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If you happen to be in Cambridge, MA, only a few hours by train from New York, ‘List Project: Andrea Crespo’ at Mit List Visual Arts Center is worth a visit. The artist (born 1993 in Miami, living and working in Brooklyn) rose to public attention through their neurological embodiment as a point of inquiry as well as departure for a practice spanning video, drawing and sculpture. At the centre of the artist investigation, there is the debate about identity and queer politics; Crespo believe in alternative possibilities that go well beyond the aforementioned scopes. Issues about individuation hold an urgent aspect when one, as in the artist case, happens to be a “they”, the pronoun for many gender nonconforming people.
Symbiosis, community, inner conflict but also computational networking, posthumanism, the medical sciences and their systems of control are all on the table here and closely related to a personal narrative. At time, this is hard to pinpoint, being enigmatic and not tangible, as it exists in the future and in a rather precocius mind of an artist who has already showed in remarkable institutions such as the Whitney, the New Museum and the Fridericianum. But let’s go back to the show at the Mit. Our first encounter is with an hour long video [intensifies] (2016). The animated video features Alan, a fictional young autistic male aged six, subjected to a range of psychological tests and daily trials, largely inspired by the personal experience of the artist. Alan is socially struggling and cannot synchronize with their peers. We have no idea of how they look like as still images of rather surveillance inspired interiors function as backdrop for a story that unfolds through superimposed dialogues and evocative sounds. The video is showed along with twelve fascinating graphite drawings accompanied by custom, aeronatically-inspired frames. Both the film and drawings depict Alan’s machinic fantasies and a neurodivergent experience of the world expressed in images of transport, warfare and terror. They also engage with the theme of the changeling, a common motif in literature (think of Lionel Shriver’s “We need to talk about Kevin”, for example) and film (“Elephant” by Gus Van Sant) depicting the troubled adolescent, the demonic child or the disturbed loner. Alex Ross, director and founder of Hester Gallery who represents Andrea Crespo along with Kraupa-Tuskany Zeidler, says about the exhibition “As ever the works dually address and demonstrate restated engagements with how human subjects, and their cultural biases and biological characteristics, are apprehended by and incorporated into technological systems. New to these series is a marked extension of the imaginaries and compositional scope of Andrea’s practice – evident particularly in the presence of new protagonists: Alan and Andrea themselves”.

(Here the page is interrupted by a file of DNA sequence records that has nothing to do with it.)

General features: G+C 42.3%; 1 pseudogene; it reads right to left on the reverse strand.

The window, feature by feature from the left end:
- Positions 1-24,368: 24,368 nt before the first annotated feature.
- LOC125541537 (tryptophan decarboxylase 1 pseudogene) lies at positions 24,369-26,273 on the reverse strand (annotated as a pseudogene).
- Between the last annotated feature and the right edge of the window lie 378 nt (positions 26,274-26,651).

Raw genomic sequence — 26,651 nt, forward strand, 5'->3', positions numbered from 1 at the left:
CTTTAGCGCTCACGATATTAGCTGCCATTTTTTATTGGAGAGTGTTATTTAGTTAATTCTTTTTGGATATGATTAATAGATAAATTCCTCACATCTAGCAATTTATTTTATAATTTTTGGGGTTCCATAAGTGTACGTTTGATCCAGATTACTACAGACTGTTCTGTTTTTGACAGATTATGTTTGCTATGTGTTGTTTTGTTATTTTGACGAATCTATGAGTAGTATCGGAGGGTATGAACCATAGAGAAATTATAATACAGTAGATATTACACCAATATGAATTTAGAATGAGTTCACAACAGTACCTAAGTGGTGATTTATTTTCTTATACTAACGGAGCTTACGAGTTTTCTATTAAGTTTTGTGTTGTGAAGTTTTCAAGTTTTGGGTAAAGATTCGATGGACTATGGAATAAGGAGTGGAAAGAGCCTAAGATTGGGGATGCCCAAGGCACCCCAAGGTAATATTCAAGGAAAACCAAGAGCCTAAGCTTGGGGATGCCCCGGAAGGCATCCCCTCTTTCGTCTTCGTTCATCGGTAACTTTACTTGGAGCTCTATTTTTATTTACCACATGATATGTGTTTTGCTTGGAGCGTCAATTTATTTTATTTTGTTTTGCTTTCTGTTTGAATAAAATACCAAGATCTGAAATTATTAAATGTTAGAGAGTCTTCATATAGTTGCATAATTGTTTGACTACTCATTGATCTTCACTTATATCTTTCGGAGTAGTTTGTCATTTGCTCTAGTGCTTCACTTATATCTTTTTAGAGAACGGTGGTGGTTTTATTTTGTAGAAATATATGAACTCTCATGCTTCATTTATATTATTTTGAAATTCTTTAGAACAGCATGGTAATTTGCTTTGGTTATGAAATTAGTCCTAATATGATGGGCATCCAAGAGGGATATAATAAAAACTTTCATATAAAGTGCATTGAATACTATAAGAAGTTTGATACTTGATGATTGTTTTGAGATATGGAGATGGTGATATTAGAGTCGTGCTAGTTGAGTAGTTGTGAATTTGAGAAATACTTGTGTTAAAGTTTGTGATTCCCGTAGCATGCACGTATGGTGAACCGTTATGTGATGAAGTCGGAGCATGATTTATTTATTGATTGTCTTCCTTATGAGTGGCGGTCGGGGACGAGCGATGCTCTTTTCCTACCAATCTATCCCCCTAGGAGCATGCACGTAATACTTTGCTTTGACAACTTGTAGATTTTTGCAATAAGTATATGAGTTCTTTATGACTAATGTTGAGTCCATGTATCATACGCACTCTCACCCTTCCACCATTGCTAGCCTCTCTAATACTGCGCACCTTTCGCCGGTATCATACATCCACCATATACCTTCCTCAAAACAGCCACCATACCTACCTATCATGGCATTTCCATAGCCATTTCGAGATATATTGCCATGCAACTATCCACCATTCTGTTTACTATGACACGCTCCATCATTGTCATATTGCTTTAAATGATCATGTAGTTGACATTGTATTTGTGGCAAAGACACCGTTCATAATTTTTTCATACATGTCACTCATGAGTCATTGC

As it happens also with previous work by the artist, a clinical aesthetic (post internet, one would argue) is predominant but never dry and cold, while it is poetic and touching in its algorithmic language. Ross carries on by saying “in both cases, it feels especially pressing to see their earlier narratives of neurodivergence now encompass the linkage between networked medical sciences and global surveillance policies. The drawings, too, pursue the video’s protagonist during his quasi-mechanic fixations as a cipher for the mediatization of autism as a source of weaponized neural patterns at a time of heightened international alarm and systemized political exclusions”. A very important work by Andrea Crespo is to be inaugurated by Ross new gallery Downs & Ross on March 19th, and the video – their first feature-length animation – will be co-presented with the New Museum, which is organizing a panel around it for mid-April. A great opportunity to meditate on their art and the mystery of identity, “reminding us that the self is even more otherwordly than we fear it is” (Dodie Bellamy on the art of Andrea Crespo, Frieze n.184, 2017).